Canada has its own political, cultural, historical, and geographical realities and has its own words to describe these realities. It has two official languages, English and French, but in the 2001 census 18% of the population reported having a mother tongue, other than one of the official languages, Chinese being the third most common mother tongue. Canadian English is spoken as a first or second language by over 25 million people. Most of the Canadians who speak French live in the province of Quebec although forty percent of the population of the province of New Brunswick is also francophone. Canada was founded as a union of British colonies, some of which had earlier been under French control. It is a federal dominion with ten provinces and three territories obtained its sovereignty from the United Kingdom in a process beginning in 1867. Canada defines itself as a bilingual and multicultural nation.
The English vocabulary used does not differ enormously from the vocabulary used in other parts of the world, but some words have different connotations in different English speaking countries. The bulk of the words used are common to all English speakers, but there are, a number of words that are peculiar to Canada. Canadian English spelling is a mixture of American, British , and unique Canadianisms. Canadian vocabulary is similar to American English, but with key differences and local variations. Generally speaking, there are no grammatical features that are distinctly Canadian. There are, however, slight differences between American English and British English, and since Canadians are influenced by both, Canadian English is a mixture of both American and British features. In general, Canadian pronunciation is almost identical to American pronunciation, but there are regional differences.
Distinctive Canadian Vocabulary
Canadian English includes words borrowed from other languages which do not appear in other varieties of English. The country's name comes from the Iroquoian word Kanata meaning "community". Most of these borrowed words refer to features in the flora, fauna, geography and topography. The native Aboriginal peoples, the British and French settlers, more recent arrivals and occupations in the different regions have all contributed to making Canadian English unique.
Other words have different meanings in Canada, the United States and Britain.
In general, Canadian pronunciation is almost identical to American pronunciation, especially in Ontario. In Nova Scotia, New Brunswick and Price Edward Island, there is a strong Scottish influence and in the Ottawa Valley there is an Irish influence. The pronunciation of people living near, or working with French-Canadians is greatly influenced by French and the island of Newfoundland has its own distinctive English dialect.
The most famous difference between Canadian and American pronunciation is the ou sound in words like house and out, which sound to American ears like hoose and oot. (Some say the words sound more like hoase and oat). Canadians also tend to pronounce cot the same as caught and collar the same as caller. Keen ears will hear a Canadian distinction in certain vowels: the i comes out differently in knife and in knives, in bite and in bide, and in price and in prizes. Many Canadians also will turn t sounds into d sounds, so the name of the capital sounds like "Oddawa."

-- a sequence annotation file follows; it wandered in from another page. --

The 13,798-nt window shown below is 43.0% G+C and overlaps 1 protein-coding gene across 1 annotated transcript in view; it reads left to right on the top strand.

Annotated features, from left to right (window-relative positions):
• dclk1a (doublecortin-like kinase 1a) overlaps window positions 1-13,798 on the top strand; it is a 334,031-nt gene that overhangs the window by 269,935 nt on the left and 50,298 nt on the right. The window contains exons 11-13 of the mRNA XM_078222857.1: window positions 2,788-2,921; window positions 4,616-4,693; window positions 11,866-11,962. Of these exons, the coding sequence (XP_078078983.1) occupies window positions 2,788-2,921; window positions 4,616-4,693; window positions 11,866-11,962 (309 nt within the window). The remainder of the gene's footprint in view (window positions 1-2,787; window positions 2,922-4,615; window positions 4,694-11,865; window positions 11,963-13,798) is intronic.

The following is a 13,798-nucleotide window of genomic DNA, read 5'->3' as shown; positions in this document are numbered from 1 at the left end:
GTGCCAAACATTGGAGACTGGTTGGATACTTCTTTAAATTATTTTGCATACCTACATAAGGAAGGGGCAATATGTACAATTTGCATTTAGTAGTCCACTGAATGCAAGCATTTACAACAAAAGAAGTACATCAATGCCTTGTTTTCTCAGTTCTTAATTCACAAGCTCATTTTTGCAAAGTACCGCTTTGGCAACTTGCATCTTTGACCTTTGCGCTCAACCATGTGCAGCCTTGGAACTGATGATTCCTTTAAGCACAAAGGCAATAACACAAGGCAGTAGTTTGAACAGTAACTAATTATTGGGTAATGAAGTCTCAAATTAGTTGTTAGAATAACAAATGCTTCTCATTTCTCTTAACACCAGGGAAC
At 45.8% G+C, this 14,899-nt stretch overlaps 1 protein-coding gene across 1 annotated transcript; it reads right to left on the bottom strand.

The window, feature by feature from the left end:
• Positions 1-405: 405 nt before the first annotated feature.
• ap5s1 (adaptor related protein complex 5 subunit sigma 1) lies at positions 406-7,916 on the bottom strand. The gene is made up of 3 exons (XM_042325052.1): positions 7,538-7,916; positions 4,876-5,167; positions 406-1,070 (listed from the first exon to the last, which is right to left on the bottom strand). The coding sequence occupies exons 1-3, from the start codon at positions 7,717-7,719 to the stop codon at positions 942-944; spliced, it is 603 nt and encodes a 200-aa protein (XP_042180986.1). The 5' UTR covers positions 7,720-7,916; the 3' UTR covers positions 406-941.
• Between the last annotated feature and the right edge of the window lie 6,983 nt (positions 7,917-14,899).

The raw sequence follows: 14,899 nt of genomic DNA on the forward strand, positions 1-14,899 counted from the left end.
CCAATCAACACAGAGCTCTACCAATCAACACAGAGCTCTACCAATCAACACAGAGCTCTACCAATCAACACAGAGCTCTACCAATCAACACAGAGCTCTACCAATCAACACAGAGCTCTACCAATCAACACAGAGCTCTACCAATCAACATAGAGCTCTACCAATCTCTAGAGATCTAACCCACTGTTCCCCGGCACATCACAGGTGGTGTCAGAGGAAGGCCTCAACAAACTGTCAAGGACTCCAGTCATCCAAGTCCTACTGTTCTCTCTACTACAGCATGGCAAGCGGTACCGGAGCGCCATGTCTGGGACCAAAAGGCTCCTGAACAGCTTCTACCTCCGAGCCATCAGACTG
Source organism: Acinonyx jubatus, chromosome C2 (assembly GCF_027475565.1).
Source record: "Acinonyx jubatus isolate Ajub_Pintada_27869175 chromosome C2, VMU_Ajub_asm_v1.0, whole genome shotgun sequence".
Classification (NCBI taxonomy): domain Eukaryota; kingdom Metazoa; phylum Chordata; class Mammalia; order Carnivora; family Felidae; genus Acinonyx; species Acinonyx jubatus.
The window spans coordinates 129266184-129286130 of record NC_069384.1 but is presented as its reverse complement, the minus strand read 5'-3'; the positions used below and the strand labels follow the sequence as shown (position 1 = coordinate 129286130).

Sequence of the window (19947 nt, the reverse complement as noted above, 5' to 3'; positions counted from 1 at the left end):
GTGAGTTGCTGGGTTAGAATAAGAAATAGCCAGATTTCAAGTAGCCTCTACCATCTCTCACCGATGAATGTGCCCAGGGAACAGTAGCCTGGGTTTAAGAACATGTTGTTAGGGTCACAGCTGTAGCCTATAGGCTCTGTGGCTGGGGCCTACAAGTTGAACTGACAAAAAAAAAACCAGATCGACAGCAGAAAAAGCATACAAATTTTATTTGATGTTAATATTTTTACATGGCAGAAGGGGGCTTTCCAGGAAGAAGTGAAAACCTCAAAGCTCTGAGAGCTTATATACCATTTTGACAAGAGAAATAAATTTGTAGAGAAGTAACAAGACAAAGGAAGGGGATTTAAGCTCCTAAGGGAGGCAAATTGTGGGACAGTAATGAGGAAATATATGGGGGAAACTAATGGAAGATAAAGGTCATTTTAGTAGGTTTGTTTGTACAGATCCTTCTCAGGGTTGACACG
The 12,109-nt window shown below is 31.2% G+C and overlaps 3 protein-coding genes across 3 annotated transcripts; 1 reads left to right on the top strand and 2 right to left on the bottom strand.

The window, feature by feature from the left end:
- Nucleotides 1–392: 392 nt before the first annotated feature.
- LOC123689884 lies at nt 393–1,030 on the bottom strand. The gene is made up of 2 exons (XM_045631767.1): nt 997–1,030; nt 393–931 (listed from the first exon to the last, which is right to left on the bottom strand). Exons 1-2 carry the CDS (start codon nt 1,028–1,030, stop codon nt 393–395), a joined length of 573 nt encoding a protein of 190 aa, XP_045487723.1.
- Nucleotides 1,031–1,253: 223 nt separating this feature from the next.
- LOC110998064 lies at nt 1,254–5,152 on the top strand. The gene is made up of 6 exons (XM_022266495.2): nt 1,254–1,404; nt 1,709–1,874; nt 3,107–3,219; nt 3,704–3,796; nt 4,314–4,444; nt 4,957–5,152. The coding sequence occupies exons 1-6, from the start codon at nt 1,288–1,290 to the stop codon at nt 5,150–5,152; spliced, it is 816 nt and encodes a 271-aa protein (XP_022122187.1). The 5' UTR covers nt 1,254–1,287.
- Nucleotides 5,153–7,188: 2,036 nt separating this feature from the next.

The main difference between Canadian English and that of the US and Britain is the spelling. Canadian spelling combines British and American rules, but the rules for Canadian spelling are not clearly defined. There are regional variations, and differences of opinion exist among editors. The official Canadian spelling is that used in the Hansard transcripts of the Parliament of Canada. The government style guide says that editors should consult the Gage Canadian Dictionary and go with the word used first. Many Canadian editors use the Canadian Oxford Dictionary, 2nd ed. (Toronto: Oxford University Press, 2004), and Editing Canadian English: The Essential Canadian Guide, 2nd ed. (Toronto: McClelland & Stewart, 2000).
In 1984 the Freelance Editors' Association of Canada (now called the Editors' Association of Canada) surveyed publishers, academics, PR people, editors and writers about their spelling preferences to get a better idea of what was the more common use. Some of the results are summarized below:
WORDS WITH -OUR/-OR: 75% of the sample preferred the use of -our such as colour, rather than color and favourite rather than favorite.
WORDS ENDING IN -RE/-ER: 89% of the sample preferred -re endings such as centre and theatre.
WORDS ENDING IN -SE/-CE: 80% of the sample preferred -ce over -se in nouns such as defence, practice and pretence, but let -se stand when such words were used as verbs, such as to practise the piano lesson.
DIPTHONG: 75% used the diphthong (ae or oe) in such words as aesthetic,archaeology and manoeuvre.
WORDS ENDING IN -IZE/-ISE: Canadian editors rejected the British -ise endings, such as organise, preferring -ize endings.
DOUBLING FINAL CONSONANTS: Up to 90% liked the double L in such words as enroll, fulfill, install, marvelled, marvellous, signalled, skillful, traveller and woollen.
Truly Canadian Dictionary of Canadian Spelling
Canadian English Page
Canadian vs American vs British
Please see some ads as well as other content from TranslationDirectory.com: